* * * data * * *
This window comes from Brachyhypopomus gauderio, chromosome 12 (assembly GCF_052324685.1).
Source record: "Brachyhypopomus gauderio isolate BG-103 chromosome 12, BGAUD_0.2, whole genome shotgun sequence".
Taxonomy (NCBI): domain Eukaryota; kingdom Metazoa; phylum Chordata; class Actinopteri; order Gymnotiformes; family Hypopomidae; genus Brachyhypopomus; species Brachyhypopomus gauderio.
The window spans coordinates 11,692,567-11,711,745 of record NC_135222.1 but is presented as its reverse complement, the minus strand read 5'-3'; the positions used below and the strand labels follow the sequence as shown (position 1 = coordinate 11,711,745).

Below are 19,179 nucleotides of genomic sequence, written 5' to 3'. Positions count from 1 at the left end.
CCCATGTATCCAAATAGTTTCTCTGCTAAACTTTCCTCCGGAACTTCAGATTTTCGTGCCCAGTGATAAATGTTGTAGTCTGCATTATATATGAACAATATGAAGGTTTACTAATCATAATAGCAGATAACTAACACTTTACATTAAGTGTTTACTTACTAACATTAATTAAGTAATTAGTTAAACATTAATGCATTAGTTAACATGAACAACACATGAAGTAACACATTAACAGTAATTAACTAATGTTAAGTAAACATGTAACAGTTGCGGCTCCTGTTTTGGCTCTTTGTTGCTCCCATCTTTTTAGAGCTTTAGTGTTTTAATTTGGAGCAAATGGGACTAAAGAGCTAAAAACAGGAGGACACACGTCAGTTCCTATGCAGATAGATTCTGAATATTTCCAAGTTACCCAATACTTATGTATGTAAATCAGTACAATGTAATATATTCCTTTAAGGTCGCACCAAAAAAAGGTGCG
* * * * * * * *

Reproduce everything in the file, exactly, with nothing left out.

This window comes from Brachyhypopomus gauderio, chromosome 12 (assembly GCF_052324685.1).
Source record: "Brachyhypopomus gauderio isolate BG-103 chromosome 12, BGAUD_0.2, whole genome shotgun sequence".
Taxonomy (NCBI): domain Eukaryota; kingdom Metazoa; phylum Chordata; class Actinopteri; order Gymnotiformes; family Hypopomidae; genus Brachyhypopomus; species Brachyhypopomus gauderio.
The window spans coordinates 11,692,567-11,711,745 of record NC_135222.1 but is presented as its reverse complement, the minus strand read 5'-3'; the positions used below and the strand labels follow the sequence as shown (position 1 = coordinate 11,711,745).

Below are 19,179 nucleotides of genomic sequence, written 5' to 3'. Positions count from 1 at the left end.
CCCATGTATCCAAATAGTTTCTCTGCTAAACTTTCCTCCGGAACTTCAGATTTTCGTGCCCAGTGATAAATGTTGTAGTCTGCATTATATATGAACAATATGAAGGTTTACTAATCATAATAGCAGATAACTAACACTTTACATTAAGTGTTTACTTACTAACATTAATTAAGTAATTAGTTAAACATTAATGCATTAGTTAACATGAACAACACATGAAGTAACACATTAACAGTAATTAACTAATGTTAAGTAAACATGTAACAGTTGCGGCTCCTGTTTTGGCTCTTTGTTGCTCCCATCTTTTTAGAGCTTTAGTGTTTTAATTTGGAGCAAATGGGACTAAAGAGCTAAAAACAGGAGGACACACGTCAGTTCCTATGCAGATAGATTCTGAATATTTCCAAGTTACCCAATACTTATGTATGTAAATCAGTACAATGTAATATATTCCTTTAAGGTCGCACCAAAAAAAGGTGCG